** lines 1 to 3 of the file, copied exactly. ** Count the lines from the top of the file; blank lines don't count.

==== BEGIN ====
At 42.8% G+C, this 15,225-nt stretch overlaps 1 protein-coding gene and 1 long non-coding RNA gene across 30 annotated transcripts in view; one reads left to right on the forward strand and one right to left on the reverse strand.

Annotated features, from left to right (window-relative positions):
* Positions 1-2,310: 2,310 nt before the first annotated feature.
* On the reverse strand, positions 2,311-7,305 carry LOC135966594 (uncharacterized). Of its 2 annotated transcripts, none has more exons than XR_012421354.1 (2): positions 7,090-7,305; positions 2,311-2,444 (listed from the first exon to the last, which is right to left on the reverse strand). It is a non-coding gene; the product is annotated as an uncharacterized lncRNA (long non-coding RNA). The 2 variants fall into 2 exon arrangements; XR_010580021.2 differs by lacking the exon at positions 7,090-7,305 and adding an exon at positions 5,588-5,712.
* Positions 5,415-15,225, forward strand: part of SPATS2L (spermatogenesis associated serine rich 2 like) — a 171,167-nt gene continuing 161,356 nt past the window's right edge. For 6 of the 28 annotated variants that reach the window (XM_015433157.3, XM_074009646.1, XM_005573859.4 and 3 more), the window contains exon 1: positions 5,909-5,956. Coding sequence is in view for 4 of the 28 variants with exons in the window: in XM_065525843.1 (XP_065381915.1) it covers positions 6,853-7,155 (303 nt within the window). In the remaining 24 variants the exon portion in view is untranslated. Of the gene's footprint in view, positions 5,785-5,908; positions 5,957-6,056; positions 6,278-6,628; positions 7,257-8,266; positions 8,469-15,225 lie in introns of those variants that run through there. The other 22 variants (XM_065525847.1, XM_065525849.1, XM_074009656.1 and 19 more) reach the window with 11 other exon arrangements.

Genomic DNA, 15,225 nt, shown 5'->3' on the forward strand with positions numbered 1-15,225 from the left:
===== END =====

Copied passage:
At 42.8% G+C, this 15,225-nt stretch overlaps 1 protein-coding gene and 1 long non-coding RNA gene across 30 annotated transcripts in view; one reads left to right on the forward strand and one right to left on the reverse strand.

Annotated features, from left to right (window-relative positions):
* Positions 1-2,310: 2,310 nt before the first annotated feature.